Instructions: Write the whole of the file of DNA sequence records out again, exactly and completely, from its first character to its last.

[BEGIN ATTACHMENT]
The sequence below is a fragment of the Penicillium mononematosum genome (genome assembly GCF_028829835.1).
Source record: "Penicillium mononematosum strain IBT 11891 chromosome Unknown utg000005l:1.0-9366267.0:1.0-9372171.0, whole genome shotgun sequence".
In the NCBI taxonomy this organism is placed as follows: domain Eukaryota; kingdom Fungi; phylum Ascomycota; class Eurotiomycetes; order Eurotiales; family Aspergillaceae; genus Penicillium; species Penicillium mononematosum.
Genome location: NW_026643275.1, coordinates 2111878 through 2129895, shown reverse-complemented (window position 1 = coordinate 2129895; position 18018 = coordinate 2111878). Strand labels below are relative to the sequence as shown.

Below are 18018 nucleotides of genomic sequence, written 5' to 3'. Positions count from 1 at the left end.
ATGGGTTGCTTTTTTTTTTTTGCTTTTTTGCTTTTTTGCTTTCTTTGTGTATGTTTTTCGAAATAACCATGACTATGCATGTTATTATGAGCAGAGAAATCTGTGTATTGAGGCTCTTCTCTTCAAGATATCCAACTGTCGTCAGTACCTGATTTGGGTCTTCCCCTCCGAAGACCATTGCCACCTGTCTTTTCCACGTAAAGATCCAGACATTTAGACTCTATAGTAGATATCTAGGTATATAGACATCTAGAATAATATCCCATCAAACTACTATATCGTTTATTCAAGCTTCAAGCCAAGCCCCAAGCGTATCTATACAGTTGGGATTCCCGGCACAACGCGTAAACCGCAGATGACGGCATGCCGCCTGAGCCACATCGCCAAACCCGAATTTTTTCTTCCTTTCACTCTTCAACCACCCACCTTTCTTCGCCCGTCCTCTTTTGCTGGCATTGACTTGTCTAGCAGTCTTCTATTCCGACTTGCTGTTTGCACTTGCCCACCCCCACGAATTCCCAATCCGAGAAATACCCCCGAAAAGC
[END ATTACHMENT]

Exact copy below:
The sequence below is a fragment of the Penicillium mononematosum genome (genome assembly GCF_028829835.1).
Source record: "Penicillium mononematosum strain IBT 11891 chromosome Unknown utg000005l:1.0-9366267.0:1.0-9372171.0, whole genome shotgun sequence".
In the NCBI taxonomy this organism is placed as follows: domain Eukaryota; kingdom Fungi; phylum Ascomycota; class Eurotiomycetes; order Eurotiales; family Aspergillaceae; genus Penicillium; species Penicillium mononematosum.
Genome location: NW_026643275.1, coordinates 2111878 through 2129895, shown reverse-complemented (window position 1 = coordinate 2129895; position 18018 = coordinate 2111878). Strand labels below are relative to the sequence as shown.

Below are 18018 nucleotides of genomic sequence, written 5' to 3'. Positions count from 1 at the left end.
ATGGGTTGCTTTTTTTTTTTTGCTTTTTTGCTTTTTTGCTTTCTTTGTGTATGTTTTTCGAAATAACCATGACTATGCATGTTATTATGAGCAGAGAAATCTGTGTATTGAGGCTCTTCTCTTCAAGATATCCAACTGTCGTCAGTACCTGATTTGGGTCTTCCCCTCCGAAGACCATTGCCACCTGTCTTTTCCACGTAAAGATCCAGACATTTAGACTCTATAGTAGATATCTAGGTATATAGACATCTAGAATAATATCCCATCAAACTACTATATCGTTTATTCAAGCTTCAAGCCAAGCCCCAAGCGTATCTATACAGTTGGGATTCCCGGCACAACGCGTAAACCGCAGATGACGGCATGCCGCCTGAGCCACATCGCCAAACCCGAATTTTTTCTTCCTTTCACTCTTCAACCACCCACCTTTCTTCGCCCGTCCTCTTTTGCTGGCATTGACTTGTCTAGCAGTCTTCTATTCCGACTTGCTGTTTGCACTTGCCCACCCCCACGAATTCCCAATCCGAGAAATACCCCCGAAAAGC